BANGKOK — Caretaker Thai Prime Minister Yingluck Shinawatra returned to the capital, Bangkok, on Wednesday for traditional New Year celebrations in a display of unity alongside military chiefs before a looming showdown with anti-government protesters.
Demonstrators who accuse Yingluck of being the puppet of her self-exiled brother, former premier Thaksin Shinawatra, have vowed to occupy government ministries and other key sites in Bangkok in their bid to scuttle a snap Feb. 2 election.
The protests since late November have pitted the brother and sister’s political machine with its base among the rural poor in the north against Bangkok’s conservative elite.
It has flared into sporadic violence, and army chief General Prayuth Chan-Ocha refused to rule out a coup after wild clashes outside an election registration center a week ago. Three people have been killed since Thursday.
Yingluck, who is caretaker leader after calling the snap poll in a bid to defuse the crisis, had spent more than a week outside Bangkok shoring up support in the north but returned to the capital early on Wednesday.
She joined Prayuth and other senior military leaders in paying their respects to retired general Prem Tinsulanonda, the president of King Bhumibol Adulyadej’s Privy Council. Prayuth’s warning last week was a sobering reminder that the military has staged or attempted 18 coups in 81 years.
In a New Year message aired overnight, Thailand’s revered King Bhumibol urged peace, prosperity and unity among Thais.
“Everyone’s wishes do not seem to be very different, either for their own sake or for the peace of the country,” he said.
Wednesday’s largely ceremonial duties were a prelude to what are shaping as rougher days ahead for Yingluck, whose Puea Thai Party normally would be expected to win the election.
The demonstrators, led by Suthep Thaugsuban, have vowed to derail the ballot and demand instead an appointed “people’s council” before a future vote.
Suthep has vowed to seize ministries and other sites across the capital, Protesters in Bangkok are hoping to “shut down” the city from January 13 in order to scupper plans for a general election, the main opposition Democrat Party has also declared it will boycott the election.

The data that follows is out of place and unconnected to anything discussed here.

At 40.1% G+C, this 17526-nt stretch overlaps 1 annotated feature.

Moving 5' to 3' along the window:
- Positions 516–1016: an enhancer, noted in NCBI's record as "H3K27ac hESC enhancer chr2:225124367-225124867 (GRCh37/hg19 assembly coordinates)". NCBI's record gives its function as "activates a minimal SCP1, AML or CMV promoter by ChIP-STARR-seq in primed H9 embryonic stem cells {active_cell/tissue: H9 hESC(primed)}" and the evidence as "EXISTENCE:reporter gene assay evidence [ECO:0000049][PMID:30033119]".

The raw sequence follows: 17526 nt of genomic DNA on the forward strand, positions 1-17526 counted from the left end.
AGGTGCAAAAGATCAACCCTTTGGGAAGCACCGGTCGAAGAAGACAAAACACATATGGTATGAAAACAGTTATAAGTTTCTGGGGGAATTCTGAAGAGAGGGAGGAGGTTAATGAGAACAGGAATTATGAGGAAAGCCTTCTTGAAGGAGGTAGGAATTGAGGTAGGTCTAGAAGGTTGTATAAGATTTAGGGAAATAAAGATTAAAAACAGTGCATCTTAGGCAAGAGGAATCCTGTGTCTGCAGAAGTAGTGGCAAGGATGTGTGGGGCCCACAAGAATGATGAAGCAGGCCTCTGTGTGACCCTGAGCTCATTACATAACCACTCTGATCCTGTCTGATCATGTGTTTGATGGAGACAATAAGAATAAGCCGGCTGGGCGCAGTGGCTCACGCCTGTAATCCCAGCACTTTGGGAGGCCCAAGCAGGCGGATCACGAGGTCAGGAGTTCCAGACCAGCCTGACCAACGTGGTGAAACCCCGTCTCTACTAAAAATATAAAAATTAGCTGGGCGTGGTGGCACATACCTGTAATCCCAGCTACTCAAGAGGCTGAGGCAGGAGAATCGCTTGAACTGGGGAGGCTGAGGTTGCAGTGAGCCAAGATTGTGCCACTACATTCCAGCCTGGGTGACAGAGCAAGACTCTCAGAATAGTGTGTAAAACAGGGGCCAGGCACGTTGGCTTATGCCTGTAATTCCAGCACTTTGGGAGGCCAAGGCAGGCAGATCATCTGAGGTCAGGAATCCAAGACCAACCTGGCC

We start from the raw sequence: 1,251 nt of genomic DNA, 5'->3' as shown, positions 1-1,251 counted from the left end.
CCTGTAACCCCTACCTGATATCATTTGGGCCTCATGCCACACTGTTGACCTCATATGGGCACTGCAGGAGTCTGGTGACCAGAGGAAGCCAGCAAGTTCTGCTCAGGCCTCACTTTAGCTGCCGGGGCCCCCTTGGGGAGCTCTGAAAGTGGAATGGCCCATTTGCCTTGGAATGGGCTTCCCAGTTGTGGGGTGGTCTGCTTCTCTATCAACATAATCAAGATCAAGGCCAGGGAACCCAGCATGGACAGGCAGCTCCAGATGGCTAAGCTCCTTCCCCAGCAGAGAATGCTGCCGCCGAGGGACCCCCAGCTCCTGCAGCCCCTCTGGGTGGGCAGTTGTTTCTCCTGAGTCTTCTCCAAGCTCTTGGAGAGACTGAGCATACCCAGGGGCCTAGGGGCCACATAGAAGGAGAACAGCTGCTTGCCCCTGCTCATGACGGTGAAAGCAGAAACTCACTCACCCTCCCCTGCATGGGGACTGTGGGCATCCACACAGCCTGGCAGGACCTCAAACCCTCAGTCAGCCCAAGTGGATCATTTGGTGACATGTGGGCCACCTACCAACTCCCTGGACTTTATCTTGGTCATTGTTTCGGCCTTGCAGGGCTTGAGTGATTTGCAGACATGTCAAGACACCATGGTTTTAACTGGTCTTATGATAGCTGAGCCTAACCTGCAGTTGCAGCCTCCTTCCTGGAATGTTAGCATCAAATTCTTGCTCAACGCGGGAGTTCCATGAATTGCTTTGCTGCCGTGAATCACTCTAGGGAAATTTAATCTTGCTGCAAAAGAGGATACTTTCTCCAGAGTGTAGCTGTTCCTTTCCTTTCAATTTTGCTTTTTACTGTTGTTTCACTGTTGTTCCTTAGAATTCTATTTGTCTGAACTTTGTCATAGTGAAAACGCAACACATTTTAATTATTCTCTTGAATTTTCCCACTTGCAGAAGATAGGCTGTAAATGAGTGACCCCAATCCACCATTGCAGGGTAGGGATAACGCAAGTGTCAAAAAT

Paradorn Pattanatabut, national security council chief, told Reuters: “The situation has intensified. We may need to call for tougher measures and security agencies have planned for that.”
The shut down may last anything from five to 20 days and will be round the clock. Targets of the shut down are rally sites such as road intersections and the Victory Monument, one of the city’s main transport hubs, as demonstrators attempt to bring gridlock to the centre.
“On Jan 13, no government affairs will be carried out from that day on,” said protest leader Suthep Thaugsuban in a speech reported in the Bangkok Post. He also vowed that victory over the government would be achieved this month.
Thailand’s Electoral Commission has offered to act as a mediator between Puea Thai, the Democrats and the protesters. Commissioner Somchai Srisuthiyakorn said the commission would meet senior members of Puea Thai and the Democrats on Thursday, although he said the protesters had rejected a similar offer.
“I believe that something positive will come out of the meeting and the situation will ease up,” Thai media quoted Somchai as saying.
Caretaker Prime Minister Yingluck Shinawatra has asked the military to help police enforce law and order if protest leader Suthep Thaugsuban carries out his threat to “shut down” Bangkok.
A Defence Ministry source said the prime minister is worried by the People’s Democratic Reform Committee (PDRC)’s threat and wants the military to intervene.
“It seems the country is in a state of lawlessness. People can do what they want,” the source quoted Ms Yingluck as telling the armed forces leaders at a meeting on Wednesday.
She also asked the army chief to hold talks with Mr Suthep or to help broker another meeting between her and the protest leader, the source added.
Army Commander Gen Prayuth Chan-ocha appeared uneasy about using soldiers to help police, the source said. The army was heavily criticised over its role in the 2010 political violence.
“What can the military do? We can’t disperse the protesters like we did in 2010. Soldiers became the bad guys and ended up being charged,” he was quoted as saying.
The source said Ms Yingluck also asked military leaders if they would be interested in joining a proposed political reform assembly.
While the protests have mainly been in Bangkok, election registration has also been blocked in at least seven provinces in the south, where the protesters and Democrats draw support.
The Prime Minister is clinging on, asserting her democratic mandate from an election landslide in 2011, but protesters backed by Bangkok’s royalist establishment, the opposition Democrat Party and old-money families are demanding she resigns to allow an appointed “people’s council” to take over.